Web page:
The slow, steady recovery of once mighty IndyCar racing continued recently in Milwaukee, a one-time hotbed of racing that’s looking to get back on the map.
In years’ past, the first major IndyCar race on the annual calendar after the Indianapolis 500 on Memorial Day weekend was held at The Milwaukee Mile oval tucked inside the Wisconsin State Fair grounds.
In the circuit’s glory days, the biggest names in the sport followed up their quest at the most famous race in the world with a shot at the shorter, tighter confines of The Mile. Legends like Mario Andretti, Johnny Rutherford, Bobby Rahal and others frequented the tracks to big grandstand crowds.
Then, the race and the sport itself fell on hard times. In the case of IndyCar racing, the wounds were largely self-inflicted. The big shots running the sport looked overseas to the development of F1 racing and realized the drivers were powerful and ready to take over the sport. To prevent any loss of influence, the sport’s stewards began throwing their wait around and squabbling amongst themselves and the drivers.
Meanwhile, NASCAR was growing more popular and powerful in the south. It was a matter of time before the best up and coming drivers went to stock cars. The result was the name value of IndyCar racing dipped. There were fewer greats like Emerson Fittapaldi, A.J. Foyt and Rick Mears in open wheel racing.
So, the Indianapolis 500 – once a sporting event on par with the World Series and Super Bowl – lost luster. The trickle down effect devastated the once-popular race at the Milwaukee Mile. The talent was less notable. Scheduling was inconsistent. Eventually, the race disappeared altogether.
Milwaukee’s city fathers were also to blame. A lack of vision and ambition somehow led the authorities around the track to forget they had a major racetrack in the middle of a city home to about 1 million potential fans.
Fortunately, the huge popularity of NASCAR spilled over to IndyCar just enough to give the sport some new momentum. Drivers like Dario Franchitti, Helio Castronevez and Marco Andretti gave fans some faces to follow.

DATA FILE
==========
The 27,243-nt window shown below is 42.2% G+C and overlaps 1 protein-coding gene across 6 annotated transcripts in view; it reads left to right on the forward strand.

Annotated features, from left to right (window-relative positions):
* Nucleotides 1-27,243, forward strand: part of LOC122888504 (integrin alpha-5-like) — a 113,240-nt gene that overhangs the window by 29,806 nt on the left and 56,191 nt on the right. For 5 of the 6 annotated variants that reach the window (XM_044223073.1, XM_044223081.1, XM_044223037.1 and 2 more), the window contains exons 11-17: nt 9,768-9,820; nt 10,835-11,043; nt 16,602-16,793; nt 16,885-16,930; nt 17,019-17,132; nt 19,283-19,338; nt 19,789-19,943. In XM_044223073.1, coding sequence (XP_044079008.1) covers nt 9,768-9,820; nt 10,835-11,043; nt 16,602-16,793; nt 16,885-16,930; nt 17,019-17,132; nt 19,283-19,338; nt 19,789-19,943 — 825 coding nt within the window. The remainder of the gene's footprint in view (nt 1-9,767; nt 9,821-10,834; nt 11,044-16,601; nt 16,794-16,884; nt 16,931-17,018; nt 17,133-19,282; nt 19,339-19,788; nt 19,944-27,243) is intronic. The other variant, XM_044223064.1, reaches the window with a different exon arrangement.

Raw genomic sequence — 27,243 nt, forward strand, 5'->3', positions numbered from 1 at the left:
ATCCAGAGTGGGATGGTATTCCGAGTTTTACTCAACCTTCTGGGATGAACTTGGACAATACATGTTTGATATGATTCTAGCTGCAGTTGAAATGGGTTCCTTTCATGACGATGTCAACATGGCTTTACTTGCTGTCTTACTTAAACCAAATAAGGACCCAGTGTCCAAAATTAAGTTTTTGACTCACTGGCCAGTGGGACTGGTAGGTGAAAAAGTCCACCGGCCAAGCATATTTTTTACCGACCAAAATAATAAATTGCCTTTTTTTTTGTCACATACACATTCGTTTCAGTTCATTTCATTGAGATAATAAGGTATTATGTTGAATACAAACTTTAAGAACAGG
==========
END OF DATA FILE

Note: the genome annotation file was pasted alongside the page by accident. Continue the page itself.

So, another Andretti – Mario’s son, Michael – stepped forward to get racing back to the Mile. A five-time winner of the race himself, Andretti Racing established IndyFest this year – an outdoor summer party built around the return of the Milwaukee 200. Midway rides, hot dog stands and cotton candy vendors popped up at the fairgrounds – with the race scheduled to top off the event.
As if to present the resurrected 200 with one more obstacle, a heavy summer storm rolled over the track just as the green flag was ready to wave. About 90 minutes and several laps of jet dryers later, Milwaukee was racing again.
A good crowd filling all but the far corners of the grandstands watched pole sitter Franchitti take the early lead. As drivers took their green flag pitstops, the lead would change hands multiple times before American Ryan Hunter-Reay took the checkered flag. That was a stroke of poetic justice as Hunter-Reay runs for Andretti Racing. No, I don’t think the fix was in – for the record.
The big winner seems to be the IndyCar circuit and Milwaukee itself as Michael Andretti made a public promise following the race to bring the event back to the city next summer.